What good are community associations?
If anyone thinks they’re just about socializing, they’re mistaken. I attended the annual general meeting of the Heffley Lake Community Association (HLCA) on Aug. 5 and for two hours the executive presented reports on what the group has been doing for the past year.
And those reports could only provide an inkling of all the activity.
I’m always impressed with this association, as I am with others like it. In the case of Heffley Lake, committees monitor and make recommendations on a wide variety of issues, such as lake safety, development, crime prevention, water quality, zoning issues, cell phone service (or lack of it), logging activity, even postal service.
My very first experience with the HLCA was four years ago when it had a concern about how water levels were affecting the dam. The association has kept a close eye on the situation for years, and has found that spring freshets are steadily increasing the speed of runoff from the melting snowpack, which means a close eye has to be kept on the dam.
Since then, a great number of issues have come up and the association has been on the spot to seek answers, whether it be from local governments such as the TNRD and City of Kamloops, or provincial and federal.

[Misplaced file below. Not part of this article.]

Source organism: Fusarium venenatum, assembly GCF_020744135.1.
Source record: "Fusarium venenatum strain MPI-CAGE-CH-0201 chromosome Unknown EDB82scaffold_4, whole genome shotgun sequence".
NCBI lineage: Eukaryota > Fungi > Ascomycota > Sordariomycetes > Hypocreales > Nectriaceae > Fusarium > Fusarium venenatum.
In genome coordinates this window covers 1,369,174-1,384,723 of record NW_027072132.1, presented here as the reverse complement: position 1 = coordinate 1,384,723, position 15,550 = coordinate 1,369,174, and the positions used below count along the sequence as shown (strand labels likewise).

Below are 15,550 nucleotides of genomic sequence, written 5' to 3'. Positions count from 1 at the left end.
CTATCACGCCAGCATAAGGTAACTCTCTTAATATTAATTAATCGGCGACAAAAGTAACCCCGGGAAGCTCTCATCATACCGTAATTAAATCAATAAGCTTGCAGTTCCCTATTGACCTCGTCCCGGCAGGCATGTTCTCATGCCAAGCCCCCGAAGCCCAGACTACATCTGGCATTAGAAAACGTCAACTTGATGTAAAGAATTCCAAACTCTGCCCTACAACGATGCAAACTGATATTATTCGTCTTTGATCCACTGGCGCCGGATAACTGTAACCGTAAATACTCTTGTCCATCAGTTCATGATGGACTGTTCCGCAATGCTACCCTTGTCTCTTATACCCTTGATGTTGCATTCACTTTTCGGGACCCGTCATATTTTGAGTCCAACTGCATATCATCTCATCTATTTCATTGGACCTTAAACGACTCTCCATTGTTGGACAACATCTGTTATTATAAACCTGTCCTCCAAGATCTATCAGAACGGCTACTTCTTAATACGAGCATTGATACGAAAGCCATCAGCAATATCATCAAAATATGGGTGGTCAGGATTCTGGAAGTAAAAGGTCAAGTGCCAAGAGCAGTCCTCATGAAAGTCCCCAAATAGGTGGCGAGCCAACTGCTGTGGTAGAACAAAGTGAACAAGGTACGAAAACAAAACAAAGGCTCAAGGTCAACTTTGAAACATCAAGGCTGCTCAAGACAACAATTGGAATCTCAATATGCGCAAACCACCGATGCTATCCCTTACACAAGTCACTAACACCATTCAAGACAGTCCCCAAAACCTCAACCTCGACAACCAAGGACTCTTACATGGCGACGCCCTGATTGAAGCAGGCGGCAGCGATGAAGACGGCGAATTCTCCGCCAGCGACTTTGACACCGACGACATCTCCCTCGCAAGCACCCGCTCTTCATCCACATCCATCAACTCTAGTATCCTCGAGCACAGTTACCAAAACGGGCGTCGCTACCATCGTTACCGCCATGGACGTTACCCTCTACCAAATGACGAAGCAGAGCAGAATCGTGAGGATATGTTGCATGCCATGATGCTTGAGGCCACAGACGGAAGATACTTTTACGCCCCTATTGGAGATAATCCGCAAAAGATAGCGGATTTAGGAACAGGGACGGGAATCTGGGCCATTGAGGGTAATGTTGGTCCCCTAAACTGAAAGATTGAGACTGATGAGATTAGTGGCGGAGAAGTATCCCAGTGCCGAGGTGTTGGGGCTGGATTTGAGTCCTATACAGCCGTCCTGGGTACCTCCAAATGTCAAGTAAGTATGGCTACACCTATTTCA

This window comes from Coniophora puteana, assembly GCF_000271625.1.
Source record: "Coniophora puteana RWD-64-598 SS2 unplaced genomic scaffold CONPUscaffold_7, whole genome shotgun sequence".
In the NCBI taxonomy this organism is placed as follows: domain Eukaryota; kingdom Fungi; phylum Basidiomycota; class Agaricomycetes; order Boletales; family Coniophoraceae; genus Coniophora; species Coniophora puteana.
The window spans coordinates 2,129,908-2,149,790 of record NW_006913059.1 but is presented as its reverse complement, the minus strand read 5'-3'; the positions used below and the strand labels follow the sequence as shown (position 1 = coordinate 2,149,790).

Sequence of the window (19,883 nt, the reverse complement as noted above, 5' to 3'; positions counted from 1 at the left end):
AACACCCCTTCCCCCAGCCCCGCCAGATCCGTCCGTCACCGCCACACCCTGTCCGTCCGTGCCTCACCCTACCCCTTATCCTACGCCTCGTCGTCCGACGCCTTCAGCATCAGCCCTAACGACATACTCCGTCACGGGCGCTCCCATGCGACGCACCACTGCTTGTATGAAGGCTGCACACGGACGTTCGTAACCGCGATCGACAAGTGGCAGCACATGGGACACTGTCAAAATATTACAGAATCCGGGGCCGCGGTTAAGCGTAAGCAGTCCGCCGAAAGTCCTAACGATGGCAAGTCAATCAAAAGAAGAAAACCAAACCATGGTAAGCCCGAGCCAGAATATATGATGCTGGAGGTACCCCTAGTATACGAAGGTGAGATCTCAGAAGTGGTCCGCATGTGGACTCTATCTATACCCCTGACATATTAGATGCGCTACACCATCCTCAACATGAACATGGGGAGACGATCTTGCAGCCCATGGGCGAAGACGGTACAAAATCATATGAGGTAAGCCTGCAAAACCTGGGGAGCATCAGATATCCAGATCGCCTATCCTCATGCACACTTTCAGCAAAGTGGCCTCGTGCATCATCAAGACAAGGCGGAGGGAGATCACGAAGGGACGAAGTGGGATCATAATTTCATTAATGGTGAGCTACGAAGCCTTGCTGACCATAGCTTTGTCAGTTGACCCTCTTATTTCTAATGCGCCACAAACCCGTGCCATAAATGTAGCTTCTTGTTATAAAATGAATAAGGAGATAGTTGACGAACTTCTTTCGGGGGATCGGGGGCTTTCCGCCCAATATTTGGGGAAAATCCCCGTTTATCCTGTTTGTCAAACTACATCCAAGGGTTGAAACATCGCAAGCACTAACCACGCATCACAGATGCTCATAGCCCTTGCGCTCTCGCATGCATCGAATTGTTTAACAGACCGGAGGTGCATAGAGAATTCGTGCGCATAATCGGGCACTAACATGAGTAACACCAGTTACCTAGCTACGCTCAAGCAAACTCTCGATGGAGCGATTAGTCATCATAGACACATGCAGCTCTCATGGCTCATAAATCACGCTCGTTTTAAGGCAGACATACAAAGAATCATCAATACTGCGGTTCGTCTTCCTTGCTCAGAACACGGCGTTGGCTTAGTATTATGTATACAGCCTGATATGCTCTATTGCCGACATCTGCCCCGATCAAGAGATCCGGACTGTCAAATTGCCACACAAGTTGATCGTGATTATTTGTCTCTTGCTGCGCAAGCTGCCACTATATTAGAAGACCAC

So the answer to my admittedly provocative question is, a whole lot.
I’ve found that associations in various communities in Electoral Area P have different focuses based on their locations and lifestyles. For example, the Heffley Creek Community Recreation Association does a tremendous amount of work running the hall and holding community events. The Whitecroft Community Association wants to see a park and playground established and also works closely with the water society there.
The three associations make for a strong coalition of active citizens in the valley.
Several other community associations are very active in the electoral area. The Pritchard
Community Association is known for the tremendous rodeo it puts on every year, but it also
advocates for residents on a lot of other projects and issues such as road and pedestrian safety, utilities and supporting the park beside the Pritchard bridge.
In McLure, the McLure Volunteer Firefighters and Recreation Society not only governs the fire department, but is a true community association as the hall is the central gathering place.
And in Pinantan and Paul Lake, the community associations there are involved in community parks and playgrounds, liaise with their fire brigades and first responders and generally speak for residents on community concerns.
Rural fire brigades and departments, in those communities that have them, work in tandem
with the community associations, so the community network is strong.
Politicians hear from a lot of individuals, but the associations add a collective voice. They’re
invaluable points of contact and sources of information. While they have different local issues, the thing they have in common is that they all speak for the best interests of their communities.
The people who put their hands up and are willing to be part of the executives of these groups deserve credit for their community spirit, expertise and commitment.